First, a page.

Have a happy Thanksgiving everyone.
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We’re heading into a pretty scary time of year for families who are struggling financially and trying to live on a tight budget and save money. The first of the major spending holidays is coming up on Thursday … Thanksgiving.
I know sometimes it’s hard to find something to be thankful for this time of year. I struggle with that, too. And when we are expected to provide a feast for our family that is intended to outdo every other meal we will prepare this year, that’s a lot of added pressure.
We got lucky this year. We originally thought we were going to be hosting, but my brother jumped at the opportunity. He loves to cook, so this will be his year to shine. The pressure is off and our only Thanksgiving Day costs will be the gas to get down to Tacoma and two pies. Not too shabby. In that light, I thought I’d put together a list of some ideas to whittle away at your holiday food budget. While it might be too late to implement some of these this year, you can store them away for next year or keep them in mind for another holiday.
5 Ideas for Thanksgiving on a Budget
- Take advantage of those free turkey deals. Many stores offer free turkeys in the weeks leading up to Thanksgiving, providing you purchase a certain dollar amount (usually about $100 to $150). I know I’ve been working hard to keep our weekly grocery bill less than $100, but that can be pretty difficult the week of Thanksgiving. Even if you aren’t hosting and your bill comes to over the amount that week, get that turkey anyway (if you have a place to keep it). Roast it up in March or so, and you’ll have cooked turkey for casseroles, soups, sandwiches, or whatever for quite some time, not to mention a lovely carcass for making broth.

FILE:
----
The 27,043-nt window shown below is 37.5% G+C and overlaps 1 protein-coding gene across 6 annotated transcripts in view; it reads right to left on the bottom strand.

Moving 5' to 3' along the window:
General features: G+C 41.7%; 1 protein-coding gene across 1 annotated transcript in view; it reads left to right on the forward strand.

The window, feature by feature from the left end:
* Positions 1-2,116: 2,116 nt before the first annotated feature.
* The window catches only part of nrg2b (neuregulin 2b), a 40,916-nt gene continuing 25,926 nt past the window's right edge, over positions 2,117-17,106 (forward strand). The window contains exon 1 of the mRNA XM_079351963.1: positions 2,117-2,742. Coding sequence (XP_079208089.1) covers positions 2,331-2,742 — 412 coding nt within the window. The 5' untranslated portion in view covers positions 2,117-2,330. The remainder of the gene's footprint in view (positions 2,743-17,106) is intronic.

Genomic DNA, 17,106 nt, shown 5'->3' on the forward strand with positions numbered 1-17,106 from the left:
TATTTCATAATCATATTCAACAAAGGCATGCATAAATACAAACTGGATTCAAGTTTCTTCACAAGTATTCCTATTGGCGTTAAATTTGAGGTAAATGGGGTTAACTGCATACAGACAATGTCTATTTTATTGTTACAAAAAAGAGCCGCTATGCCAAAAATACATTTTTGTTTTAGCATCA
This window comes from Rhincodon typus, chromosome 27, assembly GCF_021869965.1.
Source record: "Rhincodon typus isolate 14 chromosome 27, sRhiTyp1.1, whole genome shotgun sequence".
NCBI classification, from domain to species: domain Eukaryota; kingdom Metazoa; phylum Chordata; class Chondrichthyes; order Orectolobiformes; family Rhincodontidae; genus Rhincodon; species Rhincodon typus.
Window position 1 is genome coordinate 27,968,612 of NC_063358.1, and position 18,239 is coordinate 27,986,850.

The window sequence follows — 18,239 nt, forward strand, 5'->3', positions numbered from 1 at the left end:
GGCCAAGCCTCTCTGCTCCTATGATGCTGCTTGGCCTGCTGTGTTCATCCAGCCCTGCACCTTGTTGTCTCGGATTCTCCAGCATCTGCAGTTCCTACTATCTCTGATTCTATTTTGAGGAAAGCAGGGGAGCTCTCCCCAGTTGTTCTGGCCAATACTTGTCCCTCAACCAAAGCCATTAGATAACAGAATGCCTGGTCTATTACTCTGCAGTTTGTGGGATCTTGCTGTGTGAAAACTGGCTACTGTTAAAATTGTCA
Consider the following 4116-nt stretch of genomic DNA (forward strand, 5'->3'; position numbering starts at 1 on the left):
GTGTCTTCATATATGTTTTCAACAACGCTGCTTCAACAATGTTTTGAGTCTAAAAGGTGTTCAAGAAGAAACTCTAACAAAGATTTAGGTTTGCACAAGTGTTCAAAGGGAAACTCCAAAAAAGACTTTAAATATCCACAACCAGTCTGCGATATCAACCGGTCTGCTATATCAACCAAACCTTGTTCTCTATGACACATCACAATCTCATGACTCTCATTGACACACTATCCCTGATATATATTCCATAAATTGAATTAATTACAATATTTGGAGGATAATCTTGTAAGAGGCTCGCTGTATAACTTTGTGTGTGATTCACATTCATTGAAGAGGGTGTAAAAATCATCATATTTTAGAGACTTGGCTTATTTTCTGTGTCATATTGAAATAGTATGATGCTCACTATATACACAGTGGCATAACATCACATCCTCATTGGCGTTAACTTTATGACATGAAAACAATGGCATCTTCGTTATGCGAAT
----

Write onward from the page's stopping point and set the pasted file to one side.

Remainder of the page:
- Can you go somewhere else for Thanksgiving? Surely some family or friends would love to have you over. Offer to bring a dish and you can have Thanksgiving for the price of a 10 lb. bag of potatoes or a can of pumpkin.
- See if anywhere in your area is doing a bundled deal (like the one we found here).
- Plan ahead. If you can start planning your meal at least a month ahead of time, you can start nabbing items you need as they go on sale. Adding a little bit here or there to your regular grocery trip will break up the hit so you don’t feel overwhelmed. For example, one week add a can of pumpkin. The next, add some green beans and stuffing mix.
- Have a Thanksgiving potluck. If you are hosting, make sure everyone else brings a dish. You can be responsible for the turkey, but assign a dish to everyone else. Let your sister bring the ingredients to make mashed potatoes, have your mom assemble the green bean casserole, tell your brother to pick up dinner rolls, and so on and so forth. This will make dinner easier for everyone.
Have a wonderful Thanksgiving everyone. And even though things might be tough right now, don’t forget to say a huge “thank you” for everything that is wonderful in your life.